SINGAPORE (Reuters) - China will remain a major source of deals as local firms invest overseas and foreign companies put money into the world’s second-largest economy, despite a government crackdown on splashy acquisitions, bankers and investors said.
While new rules to curb irrational spending and outflows have dragged down overseas investments by China’s acquisitive companies this year, versus blockbuster 2016 levels, deals are still being made and 2017 promises to be a year on par with 2015, the sources said over a two-day gathering in Singapore.
But the road is not without hurdles as some countries are raising barriers for Chinese buyers. The United States has become more aggressive in limiting investment in key sectors, with President Donald Trump this week blocking a Chinese-backed private equity firm from buying chipmaker Lattice Semiconductor Corp (LSCC.O).
Partly due to this and Beijing’s curbs, China’s outbound M&A volumes nearly halved in the first six months of 2017, according to Thomson Reuters data. The deals that have come under pressure are in sectors like films, entertainment and sports.
However, the “desire for Chinese companies to go out has stayed intact”, said Wei Sun Christianson, China chief executive and Asia Pacific co-chief executive for Morgan Stanley.
“There are a lot of very credible buyers. Certainly, there is higher execution risk, but deals do get approved.”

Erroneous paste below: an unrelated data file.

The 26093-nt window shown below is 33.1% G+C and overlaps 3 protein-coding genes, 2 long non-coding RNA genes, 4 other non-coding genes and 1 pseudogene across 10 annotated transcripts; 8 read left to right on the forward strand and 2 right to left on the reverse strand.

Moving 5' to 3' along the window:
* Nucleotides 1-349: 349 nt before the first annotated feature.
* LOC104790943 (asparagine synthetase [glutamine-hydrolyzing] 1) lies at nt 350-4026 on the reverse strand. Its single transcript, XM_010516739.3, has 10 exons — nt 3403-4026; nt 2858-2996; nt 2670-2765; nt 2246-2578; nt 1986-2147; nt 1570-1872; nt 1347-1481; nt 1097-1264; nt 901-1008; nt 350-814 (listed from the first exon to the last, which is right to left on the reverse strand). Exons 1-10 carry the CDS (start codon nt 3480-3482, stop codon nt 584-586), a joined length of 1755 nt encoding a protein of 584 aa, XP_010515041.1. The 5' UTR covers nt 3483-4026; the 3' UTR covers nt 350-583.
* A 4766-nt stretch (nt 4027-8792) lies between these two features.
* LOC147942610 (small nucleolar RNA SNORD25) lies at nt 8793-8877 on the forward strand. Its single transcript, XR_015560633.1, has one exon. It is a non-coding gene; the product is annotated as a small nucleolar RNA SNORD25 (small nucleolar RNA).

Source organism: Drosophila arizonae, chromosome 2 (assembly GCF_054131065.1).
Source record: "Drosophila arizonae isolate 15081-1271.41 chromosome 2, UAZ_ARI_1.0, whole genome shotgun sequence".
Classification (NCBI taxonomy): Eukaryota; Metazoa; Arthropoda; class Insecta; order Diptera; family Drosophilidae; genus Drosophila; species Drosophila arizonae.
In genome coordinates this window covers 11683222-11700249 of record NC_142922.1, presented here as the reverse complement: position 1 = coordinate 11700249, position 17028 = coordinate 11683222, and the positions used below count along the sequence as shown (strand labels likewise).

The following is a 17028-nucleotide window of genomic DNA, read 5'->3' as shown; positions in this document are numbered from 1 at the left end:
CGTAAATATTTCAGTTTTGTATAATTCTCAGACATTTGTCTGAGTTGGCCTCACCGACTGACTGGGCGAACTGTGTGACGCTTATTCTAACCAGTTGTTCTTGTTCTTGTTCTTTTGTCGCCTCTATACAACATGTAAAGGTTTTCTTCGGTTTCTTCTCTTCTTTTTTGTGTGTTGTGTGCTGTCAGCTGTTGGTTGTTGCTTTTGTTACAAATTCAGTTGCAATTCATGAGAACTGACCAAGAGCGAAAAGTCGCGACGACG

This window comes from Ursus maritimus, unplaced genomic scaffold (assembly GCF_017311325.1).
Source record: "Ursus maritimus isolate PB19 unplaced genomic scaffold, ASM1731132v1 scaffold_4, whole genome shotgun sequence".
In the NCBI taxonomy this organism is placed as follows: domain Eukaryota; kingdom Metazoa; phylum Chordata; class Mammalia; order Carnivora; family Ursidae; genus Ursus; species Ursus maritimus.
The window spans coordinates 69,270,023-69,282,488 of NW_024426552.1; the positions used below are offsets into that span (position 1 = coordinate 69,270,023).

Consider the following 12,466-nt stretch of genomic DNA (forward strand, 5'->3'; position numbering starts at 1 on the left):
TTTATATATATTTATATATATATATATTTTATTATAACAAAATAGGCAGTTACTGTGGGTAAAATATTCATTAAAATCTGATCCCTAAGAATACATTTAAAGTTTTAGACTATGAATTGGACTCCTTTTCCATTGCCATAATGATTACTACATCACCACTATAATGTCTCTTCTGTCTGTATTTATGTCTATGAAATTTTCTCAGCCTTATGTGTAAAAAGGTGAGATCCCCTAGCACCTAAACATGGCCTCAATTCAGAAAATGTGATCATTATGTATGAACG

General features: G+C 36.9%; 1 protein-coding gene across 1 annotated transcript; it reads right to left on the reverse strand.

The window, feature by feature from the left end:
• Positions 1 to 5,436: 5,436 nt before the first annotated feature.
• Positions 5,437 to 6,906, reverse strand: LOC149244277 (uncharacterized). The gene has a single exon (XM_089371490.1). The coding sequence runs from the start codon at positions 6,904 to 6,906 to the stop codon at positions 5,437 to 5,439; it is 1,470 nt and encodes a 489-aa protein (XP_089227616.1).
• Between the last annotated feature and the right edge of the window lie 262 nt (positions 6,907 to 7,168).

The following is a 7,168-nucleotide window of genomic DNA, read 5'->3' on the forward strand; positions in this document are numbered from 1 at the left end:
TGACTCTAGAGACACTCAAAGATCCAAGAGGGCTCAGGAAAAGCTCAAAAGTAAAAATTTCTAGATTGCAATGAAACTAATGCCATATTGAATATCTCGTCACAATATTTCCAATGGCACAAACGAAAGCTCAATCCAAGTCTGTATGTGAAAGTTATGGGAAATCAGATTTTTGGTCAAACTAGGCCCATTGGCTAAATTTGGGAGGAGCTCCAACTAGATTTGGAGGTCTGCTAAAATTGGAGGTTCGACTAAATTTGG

Sellers are demanding more guarantees, but many also see Chinese companies as long-term partners who can help promote a global presence, especially in Asia, a major area for investment, several industry participants said.
Among Chinese buyers, the most active are those that get Beijing’s blessing by investing in sectors the government is focusing on such as technology and green energy.
“If Chinese buyers are clever, have the blessing of government, and focus on non-sensitive sectors - there are good assets out there,” Christianson said.
Jing Ulrich, vice chairman of Asia Pacific at JP Morgan Chase, agreed that “the desire of Chinese companies ... to expand overseas continues”.
There will be deals from companies pursuing projects associated with Beijing’s Belt and Road initiative to build a modern day “Silk Road”, Ulrich said.
Earlier this year, ChemChina bought pesticides and seeds group Syngenta, which was advised by JP Morgan, in what is China’s largest ever outbound deal.
The purchase was prompted by Beijing’s desire to use the Swiss firm’s portfolio of top-tier chemicals and patent-protected seeds to improve domestic agricultural output.
More inbound deals are also expected as China welcomes foreign direct investment, investors and bankers said. Any move to ease curbs on majority ownership in many sectors, including financial services, will spur more such deals, they added.
The 19th Party Congress this autumn could mark an inflection point for deals involving state-run companies, the sources said.
Specific changes could involve broadening the scope of reform of state owned enterprises (SOEs), moving beyond just consolidation and into spin-offs of non-core assets and the restructuring of subsidiaries with undervalued assets.
“So far, we have not seen much movement in SOE reform,” said Weijian Shan, chairman and CEO of private equity firm PAG Group.
“What we see of interest is the private sector, which is much more scaleable. Ten years ago, it was hard to put in $100 million - today you can easily put in several billion.”
Reporting by Clara Ferreira Marques and Anshuman Daga; Editing by Himani Sarkar